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Old 04-20-2012, 03:22 PM
 
Location: Bronx, NY
5,503 posts, read 17,196,726 times
Reputation: 2043

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I bought a few photos online that I found. This set is from 1983-1988. What you people are looking at here is the LAST area of the Bronx to fall victim to the arson and abandonment. After these areas fell, the arson finally stopped. The area below is southern University Heights, and is amazing because the areas north of these, while still very dangerous, saw very little arson, and had a much fewer vacant lots. The area in question is highlighted in red on the map below. You may wonder why did it all stop there, well, thank the Northwest Bronx association who immediately stepped in and renovated thousands of buildings to the north, buildings that had fallen into despair. This is also why back 30 years ago, everything below Fordham road was considered the south Bronx, because most of the areas looked the same. The below photos are super rare, which is why I had to buy them. You never see photos of University Heights, Morris Heights, or Fordham urban decay. It leads some people to believe that nothing happened here. Hopefully, this convinces you otherwise.

Morris Heights is next, after I buy that set.



University Heights:



















































































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Old 04-20-2012, 03:29 PM
 
Location: Bronx, NY
5,503 posts, read 17,196,726 times
Reputation: 2043
The area in red was hardest hit.

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Old 04-20-2012, 03:34 PM
 
Location: Bronx
14,780 posts, read 17,404,166 times
Reputation: 7508
I feel your pain bro.
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Old 04-20-2012, 03:38 PM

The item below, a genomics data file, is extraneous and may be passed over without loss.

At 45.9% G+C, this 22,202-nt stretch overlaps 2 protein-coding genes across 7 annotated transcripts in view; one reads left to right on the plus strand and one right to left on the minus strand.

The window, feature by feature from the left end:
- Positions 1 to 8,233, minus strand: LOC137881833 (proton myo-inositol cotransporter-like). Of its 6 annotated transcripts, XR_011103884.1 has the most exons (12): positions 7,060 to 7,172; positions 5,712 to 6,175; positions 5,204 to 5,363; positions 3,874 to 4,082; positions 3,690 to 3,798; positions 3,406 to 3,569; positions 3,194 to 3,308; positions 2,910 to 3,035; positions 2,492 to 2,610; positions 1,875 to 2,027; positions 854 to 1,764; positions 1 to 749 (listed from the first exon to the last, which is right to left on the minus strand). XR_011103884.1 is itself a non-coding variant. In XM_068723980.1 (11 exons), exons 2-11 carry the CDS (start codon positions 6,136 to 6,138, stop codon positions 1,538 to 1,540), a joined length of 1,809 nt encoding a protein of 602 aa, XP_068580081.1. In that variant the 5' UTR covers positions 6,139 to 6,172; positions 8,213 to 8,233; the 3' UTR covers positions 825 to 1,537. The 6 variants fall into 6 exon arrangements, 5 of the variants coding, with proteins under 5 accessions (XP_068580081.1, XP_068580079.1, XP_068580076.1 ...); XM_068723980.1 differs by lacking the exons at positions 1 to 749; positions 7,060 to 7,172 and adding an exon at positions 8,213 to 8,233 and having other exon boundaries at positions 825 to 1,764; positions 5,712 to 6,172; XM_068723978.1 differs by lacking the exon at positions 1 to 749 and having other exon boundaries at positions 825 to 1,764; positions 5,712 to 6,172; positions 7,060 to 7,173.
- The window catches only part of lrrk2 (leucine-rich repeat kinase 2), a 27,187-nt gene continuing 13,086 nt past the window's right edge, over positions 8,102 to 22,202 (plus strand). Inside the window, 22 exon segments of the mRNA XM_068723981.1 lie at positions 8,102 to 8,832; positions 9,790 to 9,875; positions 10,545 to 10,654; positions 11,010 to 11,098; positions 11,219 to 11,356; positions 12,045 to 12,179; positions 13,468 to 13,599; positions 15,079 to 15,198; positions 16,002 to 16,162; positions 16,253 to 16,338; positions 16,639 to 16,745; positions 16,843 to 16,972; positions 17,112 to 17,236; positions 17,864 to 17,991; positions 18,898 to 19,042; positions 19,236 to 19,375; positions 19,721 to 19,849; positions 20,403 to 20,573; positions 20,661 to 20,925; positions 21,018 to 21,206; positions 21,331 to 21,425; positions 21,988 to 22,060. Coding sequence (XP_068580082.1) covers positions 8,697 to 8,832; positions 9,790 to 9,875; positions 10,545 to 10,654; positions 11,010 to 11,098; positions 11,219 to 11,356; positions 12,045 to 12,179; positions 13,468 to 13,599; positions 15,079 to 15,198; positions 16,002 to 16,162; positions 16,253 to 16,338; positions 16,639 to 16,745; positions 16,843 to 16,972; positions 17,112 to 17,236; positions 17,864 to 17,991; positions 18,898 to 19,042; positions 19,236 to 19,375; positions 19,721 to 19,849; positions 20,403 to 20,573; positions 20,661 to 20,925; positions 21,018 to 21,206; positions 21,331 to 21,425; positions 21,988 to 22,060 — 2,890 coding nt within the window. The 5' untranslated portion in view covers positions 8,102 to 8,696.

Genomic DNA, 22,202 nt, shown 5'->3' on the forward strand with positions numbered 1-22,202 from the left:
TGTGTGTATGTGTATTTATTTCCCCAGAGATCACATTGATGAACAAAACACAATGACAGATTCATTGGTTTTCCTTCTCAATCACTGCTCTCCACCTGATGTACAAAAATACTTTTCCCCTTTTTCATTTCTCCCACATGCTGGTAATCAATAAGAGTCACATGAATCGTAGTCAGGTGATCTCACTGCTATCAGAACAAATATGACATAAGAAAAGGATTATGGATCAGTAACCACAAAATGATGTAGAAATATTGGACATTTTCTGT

Location: Bronx, NY
5,503 posts, read 17,196,726 times
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Quote:
Originally Posted by Bronxguyanese View Post
I feel your pain bro.
My eyes actually watered. I thought, like most, people, that my neighborhood was able to fight off this. Sigh, at least only part of the neighborhood went, and not the entire one like the neighborhoods to the south. We salvaged something. Also, the above area nowadays is probably a little safer than the rest of the neighborhood. A lot of private homes where built on those vacant lots, and it attracted middle class.
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Old 04-20-2012, 10:47 PM
 
Location: Bronx, NY
5,503 posts, read 17,196,726 times
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Just bought more.

They missed the biggest vacant lot in the area, so big that they made 2 schools on it. It was also on Andrews ave.

This was the 2nd hardest hit area, highlighted in red.



































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Old 04-20-2012, 10:53 PM
 
Location: Ridgewood, NY
3,039 posts, read 5,732,342 times
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Great pics man... Shows a side of that part of town you rarely get to see...
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Old 04-20-2012, 11:01 PM
 
Location: Bronx, NY
5,503 posts, read 17,196,726 times
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Quote: